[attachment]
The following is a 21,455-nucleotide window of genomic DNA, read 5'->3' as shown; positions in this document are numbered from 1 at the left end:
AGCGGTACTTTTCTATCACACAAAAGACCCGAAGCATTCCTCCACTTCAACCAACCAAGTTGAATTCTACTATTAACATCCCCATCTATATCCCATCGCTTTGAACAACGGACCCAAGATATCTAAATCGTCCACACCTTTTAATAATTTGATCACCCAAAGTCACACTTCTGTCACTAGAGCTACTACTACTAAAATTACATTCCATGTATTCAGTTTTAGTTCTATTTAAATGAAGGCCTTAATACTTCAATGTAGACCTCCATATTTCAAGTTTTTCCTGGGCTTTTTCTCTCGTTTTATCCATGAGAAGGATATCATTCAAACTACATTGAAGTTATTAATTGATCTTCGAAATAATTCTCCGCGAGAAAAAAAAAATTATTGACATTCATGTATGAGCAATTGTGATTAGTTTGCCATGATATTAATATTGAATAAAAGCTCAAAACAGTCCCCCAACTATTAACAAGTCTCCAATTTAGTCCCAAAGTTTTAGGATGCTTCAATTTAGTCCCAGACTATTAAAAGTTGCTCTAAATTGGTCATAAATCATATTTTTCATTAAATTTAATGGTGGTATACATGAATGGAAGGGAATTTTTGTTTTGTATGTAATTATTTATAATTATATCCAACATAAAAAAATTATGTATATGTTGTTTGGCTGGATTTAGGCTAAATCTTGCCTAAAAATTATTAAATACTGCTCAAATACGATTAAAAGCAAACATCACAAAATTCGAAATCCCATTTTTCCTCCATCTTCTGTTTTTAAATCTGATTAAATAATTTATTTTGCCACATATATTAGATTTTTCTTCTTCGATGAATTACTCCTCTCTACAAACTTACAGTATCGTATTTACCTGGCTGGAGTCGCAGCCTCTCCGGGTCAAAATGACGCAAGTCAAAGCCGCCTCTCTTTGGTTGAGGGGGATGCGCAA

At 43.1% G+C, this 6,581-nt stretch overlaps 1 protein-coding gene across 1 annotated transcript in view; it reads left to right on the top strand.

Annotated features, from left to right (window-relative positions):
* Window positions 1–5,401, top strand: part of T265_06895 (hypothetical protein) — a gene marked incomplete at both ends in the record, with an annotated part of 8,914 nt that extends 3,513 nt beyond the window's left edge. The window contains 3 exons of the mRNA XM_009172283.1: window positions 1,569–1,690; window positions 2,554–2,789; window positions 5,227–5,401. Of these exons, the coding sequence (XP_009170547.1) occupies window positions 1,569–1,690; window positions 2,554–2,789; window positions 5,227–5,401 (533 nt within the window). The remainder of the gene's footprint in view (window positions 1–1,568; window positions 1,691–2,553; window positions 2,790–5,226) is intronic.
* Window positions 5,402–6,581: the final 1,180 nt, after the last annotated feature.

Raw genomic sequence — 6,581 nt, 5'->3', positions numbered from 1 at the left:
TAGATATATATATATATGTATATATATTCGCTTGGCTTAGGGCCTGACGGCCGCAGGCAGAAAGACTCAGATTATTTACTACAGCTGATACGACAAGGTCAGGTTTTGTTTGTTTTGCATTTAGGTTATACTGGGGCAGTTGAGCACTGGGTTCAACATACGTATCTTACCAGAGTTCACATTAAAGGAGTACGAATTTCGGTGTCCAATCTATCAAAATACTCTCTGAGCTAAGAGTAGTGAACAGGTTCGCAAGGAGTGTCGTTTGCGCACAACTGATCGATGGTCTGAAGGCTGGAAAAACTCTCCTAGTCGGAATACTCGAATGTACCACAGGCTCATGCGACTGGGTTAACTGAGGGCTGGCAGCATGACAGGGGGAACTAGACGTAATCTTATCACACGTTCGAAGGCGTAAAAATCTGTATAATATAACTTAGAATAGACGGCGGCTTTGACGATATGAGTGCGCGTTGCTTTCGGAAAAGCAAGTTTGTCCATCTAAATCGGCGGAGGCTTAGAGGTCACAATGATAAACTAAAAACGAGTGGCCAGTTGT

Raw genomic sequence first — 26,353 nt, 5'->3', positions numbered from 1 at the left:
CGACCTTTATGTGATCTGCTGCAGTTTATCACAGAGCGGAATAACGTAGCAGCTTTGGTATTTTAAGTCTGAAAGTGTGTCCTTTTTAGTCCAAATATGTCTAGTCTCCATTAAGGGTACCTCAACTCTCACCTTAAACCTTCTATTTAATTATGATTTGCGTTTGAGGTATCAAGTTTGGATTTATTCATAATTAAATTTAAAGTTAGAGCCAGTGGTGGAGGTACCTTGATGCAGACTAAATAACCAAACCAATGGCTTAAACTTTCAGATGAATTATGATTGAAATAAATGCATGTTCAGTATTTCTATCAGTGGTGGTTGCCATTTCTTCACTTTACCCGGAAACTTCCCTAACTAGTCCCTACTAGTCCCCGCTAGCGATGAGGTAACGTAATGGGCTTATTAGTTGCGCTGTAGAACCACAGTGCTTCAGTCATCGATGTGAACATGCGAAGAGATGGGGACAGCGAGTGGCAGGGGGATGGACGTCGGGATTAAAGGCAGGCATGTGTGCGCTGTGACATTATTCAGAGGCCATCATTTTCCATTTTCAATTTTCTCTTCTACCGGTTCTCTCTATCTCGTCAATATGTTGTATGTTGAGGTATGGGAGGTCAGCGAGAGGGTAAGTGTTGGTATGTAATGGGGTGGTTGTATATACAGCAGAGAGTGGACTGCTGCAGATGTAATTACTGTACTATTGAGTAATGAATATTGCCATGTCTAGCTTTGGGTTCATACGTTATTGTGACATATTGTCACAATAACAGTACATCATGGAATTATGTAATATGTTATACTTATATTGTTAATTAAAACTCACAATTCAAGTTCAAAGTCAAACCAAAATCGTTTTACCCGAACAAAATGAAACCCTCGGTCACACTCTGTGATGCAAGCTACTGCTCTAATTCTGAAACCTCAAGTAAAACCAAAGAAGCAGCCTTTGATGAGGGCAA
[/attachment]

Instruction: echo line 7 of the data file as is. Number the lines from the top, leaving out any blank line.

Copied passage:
Raw genomic sequence — 6,581 nt, 5'->3', positions numbered from 1 at the left: